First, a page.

Reunion doesn’t make it all better

06 Oct

Before I reunited with my maternal family of birth – I loved every reunion story I read, watched. Now these many years later I’m more likely than not to pass them by because of the emotions that bubble up inside of me, that normally, sit just under the surface. Emotions that run the gamut of happy they finally met, to sad for all those years missed, years when they should have built a lifetime of memories to sustain them throughout life. Anger at all the reasons why because of adoption that they don’t have those memories. Emotions from my lived reality. And often, a healthy dose of disdain (not the right word) for the reactions of adoptive and birth parents of being happy for them, because they can never, ever, understand how little reuniting fixes anything unless they too, have lived it. 

Don’t get me wrong, I would never say searching and reuniting isn’t worth it, I would do it again a thousand times in a heart beat. Reuniting has been one of my greatest joys in life. It just doesn’t fix what can’t ever be fixed, the separation, the lives they didn’t live together, the memories they should have had, but don’t, because the connections were severed before they had a chance to exist.

Having said all of that – I’m posting a reunion story worth watching. A story that despite a happy ending is filled with 50+ years of lost time that never should have denied them in the first place. ‘Two Identical Strangers’ reunion that only took place because of one of them watched the documentary ‘Three Identical Strangers’ and was adopted out of the same adoption agency…it’s worth the 8 minutes of time it takes to watch.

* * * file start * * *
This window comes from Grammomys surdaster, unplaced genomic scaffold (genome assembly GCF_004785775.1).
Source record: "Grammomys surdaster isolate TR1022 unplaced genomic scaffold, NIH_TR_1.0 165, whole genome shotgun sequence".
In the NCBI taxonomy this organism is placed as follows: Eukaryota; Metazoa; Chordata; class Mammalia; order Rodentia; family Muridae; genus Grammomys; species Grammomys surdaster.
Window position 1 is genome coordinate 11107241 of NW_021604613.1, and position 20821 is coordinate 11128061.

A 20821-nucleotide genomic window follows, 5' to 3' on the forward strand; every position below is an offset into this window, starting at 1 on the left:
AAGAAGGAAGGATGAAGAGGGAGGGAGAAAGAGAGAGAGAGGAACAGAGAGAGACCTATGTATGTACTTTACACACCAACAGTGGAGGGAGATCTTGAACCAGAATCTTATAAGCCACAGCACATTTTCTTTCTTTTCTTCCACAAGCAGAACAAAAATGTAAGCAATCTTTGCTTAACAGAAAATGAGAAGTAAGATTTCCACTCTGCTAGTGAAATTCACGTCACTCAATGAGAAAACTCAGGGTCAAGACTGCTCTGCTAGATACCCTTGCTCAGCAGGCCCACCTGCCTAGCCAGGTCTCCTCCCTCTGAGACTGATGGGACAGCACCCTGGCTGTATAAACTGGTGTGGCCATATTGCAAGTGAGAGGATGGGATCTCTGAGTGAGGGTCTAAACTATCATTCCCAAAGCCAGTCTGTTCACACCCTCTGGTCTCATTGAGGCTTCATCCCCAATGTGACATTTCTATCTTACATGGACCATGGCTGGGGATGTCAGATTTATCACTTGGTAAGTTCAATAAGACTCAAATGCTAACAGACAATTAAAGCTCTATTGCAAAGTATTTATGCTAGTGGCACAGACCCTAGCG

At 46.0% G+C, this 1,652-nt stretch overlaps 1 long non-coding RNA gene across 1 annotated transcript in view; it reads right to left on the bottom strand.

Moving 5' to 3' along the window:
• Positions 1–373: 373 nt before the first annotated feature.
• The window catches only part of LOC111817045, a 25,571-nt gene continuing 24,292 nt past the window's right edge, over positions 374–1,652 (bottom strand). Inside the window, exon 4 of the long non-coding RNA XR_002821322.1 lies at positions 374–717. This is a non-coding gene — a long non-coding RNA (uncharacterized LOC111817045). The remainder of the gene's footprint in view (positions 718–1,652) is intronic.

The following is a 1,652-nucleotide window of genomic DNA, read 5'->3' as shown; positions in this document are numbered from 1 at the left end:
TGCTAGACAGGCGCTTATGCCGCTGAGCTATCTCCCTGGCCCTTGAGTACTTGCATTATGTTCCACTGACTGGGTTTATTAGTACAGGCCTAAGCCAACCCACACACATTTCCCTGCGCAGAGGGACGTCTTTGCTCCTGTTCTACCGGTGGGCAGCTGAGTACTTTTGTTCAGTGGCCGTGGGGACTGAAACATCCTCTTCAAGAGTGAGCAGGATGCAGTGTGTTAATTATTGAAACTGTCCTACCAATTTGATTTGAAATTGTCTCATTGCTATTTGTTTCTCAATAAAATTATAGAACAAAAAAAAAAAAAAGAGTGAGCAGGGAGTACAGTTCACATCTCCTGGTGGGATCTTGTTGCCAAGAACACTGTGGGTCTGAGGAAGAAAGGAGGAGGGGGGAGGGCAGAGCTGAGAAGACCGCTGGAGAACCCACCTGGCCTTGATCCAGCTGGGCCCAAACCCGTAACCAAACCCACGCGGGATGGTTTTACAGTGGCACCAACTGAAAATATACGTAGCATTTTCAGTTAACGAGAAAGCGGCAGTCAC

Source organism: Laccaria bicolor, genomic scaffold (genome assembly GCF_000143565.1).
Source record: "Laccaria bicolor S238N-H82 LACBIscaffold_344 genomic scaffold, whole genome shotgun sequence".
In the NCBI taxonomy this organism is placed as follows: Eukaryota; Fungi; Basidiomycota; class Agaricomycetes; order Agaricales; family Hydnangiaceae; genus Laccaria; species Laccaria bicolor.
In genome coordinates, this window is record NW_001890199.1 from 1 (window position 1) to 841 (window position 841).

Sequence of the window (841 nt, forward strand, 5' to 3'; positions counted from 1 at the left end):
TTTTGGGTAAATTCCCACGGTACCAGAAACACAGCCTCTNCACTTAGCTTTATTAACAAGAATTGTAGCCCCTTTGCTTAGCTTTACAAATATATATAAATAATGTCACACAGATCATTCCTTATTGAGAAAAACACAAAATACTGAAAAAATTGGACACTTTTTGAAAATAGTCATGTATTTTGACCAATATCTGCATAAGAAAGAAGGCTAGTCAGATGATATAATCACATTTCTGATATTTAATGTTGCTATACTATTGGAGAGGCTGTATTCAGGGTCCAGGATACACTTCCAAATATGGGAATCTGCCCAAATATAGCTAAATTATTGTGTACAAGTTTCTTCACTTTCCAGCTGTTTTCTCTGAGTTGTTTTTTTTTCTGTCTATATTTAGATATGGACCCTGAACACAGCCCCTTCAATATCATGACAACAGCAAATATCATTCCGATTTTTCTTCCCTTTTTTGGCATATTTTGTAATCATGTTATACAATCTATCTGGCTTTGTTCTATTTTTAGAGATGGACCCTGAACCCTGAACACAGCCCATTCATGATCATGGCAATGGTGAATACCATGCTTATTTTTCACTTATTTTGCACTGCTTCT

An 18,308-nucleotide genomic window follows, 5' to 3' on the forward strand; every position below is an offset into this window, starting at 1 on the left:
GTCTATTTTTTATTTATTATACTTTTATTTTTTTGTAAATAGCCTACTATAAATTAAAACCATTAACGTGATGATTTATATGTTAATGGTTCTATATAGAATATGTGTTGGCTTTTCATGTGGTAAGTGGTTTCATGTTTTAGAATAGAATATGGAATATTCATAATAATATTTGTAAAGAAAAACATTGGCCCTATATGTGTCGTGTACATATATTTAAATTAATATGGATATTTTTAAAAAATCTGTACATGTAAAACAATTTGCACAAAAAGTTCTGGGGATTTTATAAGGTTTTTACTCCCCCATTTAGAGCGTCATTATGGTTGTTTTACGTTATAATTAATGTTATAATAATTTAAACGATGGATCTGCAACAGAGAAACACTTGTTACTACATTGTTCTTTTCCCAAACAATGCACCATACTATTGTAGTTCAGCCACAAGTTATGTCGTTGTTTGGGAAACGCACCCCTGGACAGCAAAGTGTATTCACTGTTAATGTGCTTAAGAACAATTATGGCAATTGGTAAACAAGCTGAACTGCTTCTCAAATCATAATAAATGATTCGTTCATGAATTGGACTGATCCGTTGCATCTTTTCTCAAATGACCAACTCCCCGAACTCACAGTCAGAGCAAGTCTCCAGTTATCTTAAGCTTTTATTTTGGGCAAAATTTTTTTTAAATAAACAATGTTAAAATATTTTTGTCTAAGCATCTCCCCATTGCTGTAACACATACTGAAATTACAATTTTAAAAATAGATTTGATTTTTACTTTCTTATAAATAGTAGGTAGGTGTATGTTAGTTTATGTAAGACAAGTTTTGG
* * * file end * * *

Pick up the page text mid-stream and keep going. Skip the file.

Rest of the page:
Posted by on October 6, 2018 in Adoption


Tags: , , , , ,

12 responses to “Reunion doesn’t make it all better

  1. Laksh

    October 6, 2018 at 6:36 pm

    It is strange that I understand what you mean?

    Even when my girls meet their mom or we are in touch I am forever reminded that this is all twisted. The truth is the alternate universe cannot exist for many reasons. In this situation, each of us is doing the best we can think for the children. Yet, there are times I am not sure. The disconnect stares us in the face each day.


    • TAO

      October 6, 2018 at 8:14 pm

      No, it’s not the least bit strange to me that you get it on a visceral level – you have the ability to see outside you. Cheers

      Liked by 1 person

  2. pj

    October 6, 2018 at 8:05 pm

    Tao, couldn’t stop crying while watching. Sooo many emotions..
    Believe I previously mentioned my story.. I was adopted with my twin brother, by loving, open and supportive a parents.He and I are so very different, yet alike. He “ went away” years ago, although no conflict. Searching,research about adoption and finding bio family answered many questions. Adoption is so $&*#ing complicated.

    Liked by 1 person

    • TAO

      October 6, 2018 at 8:16 pm

      I can only imagine the whole other level their story meant to you -hugs – and yes it really is.